"No. He has to go back tomorrow night. He left a patient in a very critical condition.""Oh, well, I suppose there isn't much to keep him in Avonlea now, since his mother went last year.Old Mr. Blythe never held up his head after her death . . . just hadn't anything left to live for. TheBlythes were always like that . . . always set their affections too much on earthly things. It's real sadto think there are none of them left in Avonlea. They were a fine old stock. But then . . . there's anyamount of Sloanes. The Sloanes are still Sloanes, Anne, and will be for ever and ever, worldwithout end, amen.""Let there be as many Sloanes as there will, I'm going out after supper to walk all over the oldorchard by moonlight. I suppose I'll have to go to bed finally . . . though I've always thoughtsleeping on moonlight nights a waste of time . . . but I'm going to wake early to see the first faintmorning light steal over the Haunted Wood. The sky will turn to coral and the robins will bestrutting around . . . perhaps a little grey sparrow will light on the windowsill . . . and there'll begold and purple pansies to look at . . .""But the rabbits has et up all the June lily bed," said Mrs. Lynde sadly, as she waddled downstairs,feeling secretly relieved that there need be no more talk about the moon. Anne had always been a bit queer that way. And there did not any longer seem to be much use in hoping she would outgrowit. Diana came down the walk to meet Anne. Even in the moonlight you saw that her hair was still black and her cheeks rosy and her eyes bright. But the moonlight could not hide that she wassomething stouter than in years agone . . . and Diana had never been what Avonlea folks called"skinny.""Don't worry, darling . . . I haven't come to stay. . . .""As if I'd worry over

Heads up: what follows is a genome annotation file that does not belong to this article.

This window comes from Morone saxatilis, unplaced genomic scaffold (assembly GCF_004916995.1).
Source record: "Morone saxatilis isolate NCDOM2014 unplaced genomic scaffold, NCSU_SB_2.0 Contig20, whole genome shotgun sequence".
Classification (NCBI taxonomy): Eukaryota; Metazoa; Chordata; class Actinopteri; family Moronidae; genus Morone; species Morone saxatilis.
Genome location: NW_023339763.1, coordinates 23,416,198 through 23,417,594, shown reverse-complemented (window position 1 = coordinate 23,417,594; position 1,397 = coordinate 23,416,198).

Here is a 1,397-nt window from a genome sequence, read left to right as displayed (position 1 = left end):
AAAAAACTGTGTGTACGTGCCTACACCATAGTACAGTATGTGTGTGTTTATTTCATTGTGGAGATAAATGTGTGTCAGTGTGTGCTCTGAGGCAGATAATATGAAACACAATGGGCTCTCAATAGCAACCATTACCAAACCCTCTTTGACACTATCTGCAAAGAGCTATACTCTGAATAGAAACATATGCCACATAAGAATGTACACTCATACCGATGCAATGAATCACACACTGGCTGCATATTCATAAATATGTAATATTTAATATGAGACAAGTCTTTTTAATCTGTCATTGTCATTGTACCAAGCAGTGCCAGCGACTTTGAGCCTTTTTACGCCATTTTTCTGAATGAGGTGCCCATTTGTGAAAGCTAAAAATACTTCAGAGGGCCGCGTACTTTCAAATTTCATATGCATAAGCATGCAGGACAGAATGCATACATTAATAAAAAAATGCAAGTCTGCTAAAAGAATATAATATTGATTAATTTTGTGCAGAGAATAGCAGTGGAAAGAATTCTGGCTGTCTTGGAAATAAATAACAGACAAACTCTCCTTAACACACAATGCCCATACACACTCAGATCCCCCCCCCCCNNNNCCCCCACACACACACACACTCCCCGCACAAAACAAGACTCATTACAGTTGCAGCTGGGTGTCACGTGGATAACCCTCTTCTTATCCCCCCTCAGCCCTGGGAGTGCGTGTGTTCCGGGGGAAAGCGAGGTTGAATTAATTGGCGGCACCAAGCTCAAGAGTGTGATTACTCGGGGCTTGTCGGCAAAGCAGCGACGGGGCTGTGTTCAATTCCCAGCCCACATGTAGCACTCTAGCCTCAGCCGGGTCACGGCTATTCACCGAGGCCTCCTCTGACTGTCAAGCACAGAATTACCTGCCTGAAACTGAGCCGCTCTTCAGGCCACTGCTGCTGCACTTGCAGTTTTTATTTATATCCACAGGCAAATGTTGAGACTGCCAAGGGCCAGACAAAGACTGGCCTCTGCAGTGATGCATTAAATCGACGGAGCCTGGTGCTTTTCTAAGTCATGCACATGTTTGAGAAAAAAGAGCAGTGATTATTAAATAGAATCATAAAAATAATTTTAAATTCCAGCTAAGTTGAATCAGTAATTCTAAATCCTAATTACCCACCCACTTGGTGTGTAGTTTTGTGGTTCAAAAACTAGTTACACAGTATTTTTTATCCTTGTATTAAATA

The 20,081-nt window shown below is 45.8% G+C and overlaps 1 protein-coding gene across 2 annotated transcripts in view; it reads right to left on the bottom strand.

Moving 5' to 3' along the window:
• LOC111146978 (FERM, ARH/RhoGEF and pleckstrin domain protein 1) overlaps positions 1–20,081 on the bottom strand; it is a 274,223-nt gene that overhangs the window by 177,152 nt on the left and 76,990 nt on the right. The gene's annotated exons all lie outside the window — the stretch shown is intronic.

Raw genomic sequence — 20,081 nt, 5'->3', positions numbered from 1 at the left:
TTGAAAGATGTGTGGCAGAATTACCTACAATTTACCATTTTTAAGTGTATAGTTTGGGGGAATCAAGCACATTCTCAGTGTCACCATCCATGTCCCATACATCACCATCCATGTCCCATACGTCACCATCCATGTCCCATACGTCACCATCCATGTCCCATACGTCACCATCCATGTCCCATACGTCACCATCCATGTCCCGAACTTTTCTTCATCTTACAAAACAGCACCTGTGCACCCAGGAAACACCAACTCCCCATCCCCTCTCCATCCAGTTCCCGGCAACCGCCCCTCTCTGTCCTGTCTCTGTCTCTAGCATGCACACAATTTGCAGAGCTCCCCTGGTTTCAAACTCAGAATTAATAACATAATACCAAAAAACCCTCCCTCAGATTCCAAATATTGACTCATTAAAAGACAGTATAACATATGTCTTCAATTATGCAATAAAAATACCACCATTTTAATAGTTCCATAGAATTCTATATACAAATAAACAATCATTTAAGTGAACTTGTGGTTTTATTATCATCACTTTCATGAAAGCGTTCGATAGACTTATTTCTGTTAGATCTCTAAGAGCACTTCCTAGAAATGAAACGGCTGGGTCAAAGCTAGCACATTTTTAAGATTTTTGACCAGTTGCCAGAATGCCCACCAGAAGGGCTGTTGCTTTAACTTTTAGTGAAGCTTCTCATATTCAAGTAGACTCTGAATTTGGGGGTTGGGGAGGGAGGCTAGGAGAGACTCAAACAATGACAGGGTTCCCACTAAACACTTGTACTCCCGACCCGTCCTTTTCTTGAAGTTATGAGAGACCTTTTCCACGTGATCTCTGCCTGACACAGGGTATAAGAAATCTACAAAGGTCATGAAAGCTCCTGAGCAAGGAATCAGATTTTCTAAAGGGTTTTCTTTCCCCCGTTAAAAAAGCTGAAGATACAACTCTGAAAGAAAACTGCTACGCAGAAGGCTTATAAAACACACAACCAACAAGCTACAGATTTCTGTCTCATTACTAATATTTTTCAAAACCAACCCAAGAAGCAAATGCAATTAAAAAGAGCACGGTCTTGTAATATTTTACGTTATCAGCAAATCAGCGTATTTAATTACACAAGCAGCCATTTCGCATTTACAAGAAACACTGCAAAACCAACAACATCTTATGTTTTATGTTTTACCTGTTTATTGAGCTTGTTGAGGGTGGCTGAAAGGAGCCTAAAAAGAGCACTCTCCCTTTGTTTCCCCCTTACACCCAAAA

said Diana reproachfully. "You know I'd far rather spend the eveningwith you than go to the reception. I feel I haven't seen half enough of you and now you're going back day after tomorrow. But Fred's brother, you know . . . we've just got to go.""Of course you have. And I just ran up for a moment. I came the old way, Di . . . past the Dryad'sBubble . . . through the Haunted Wood . . . past your bowery old garden . . . and along byWillowmere. I even stopped to watch the willows upside down in the water as we always used todo. They've grown so.""Everything has," said Diana with a sigh. "When I look at young Fred! We've all changed so . . .except you. You never change, Anne. How
you keep so slim? Look at me!""A bit matronish of course," laughed Anne. "But you've escaped the middle-aged spread so far, Di.As for my not changing . . . well, Mrs. H. B. Donnell agrees with you. She told me at the funeralthat I didn't look a day older. But Mrs. Harmon Andrews doesn't.
said, 'Dear me, Anne, howyou've failed!' It's all in the beholder's eye . . . or conscience. The only time I feel I'm getting alonga bit is when I look at the pictures in the magazines. The heroes and heroines in them are beginningto look
to me. But never mind, Di . . . we're going to be girls again tomorrow. That's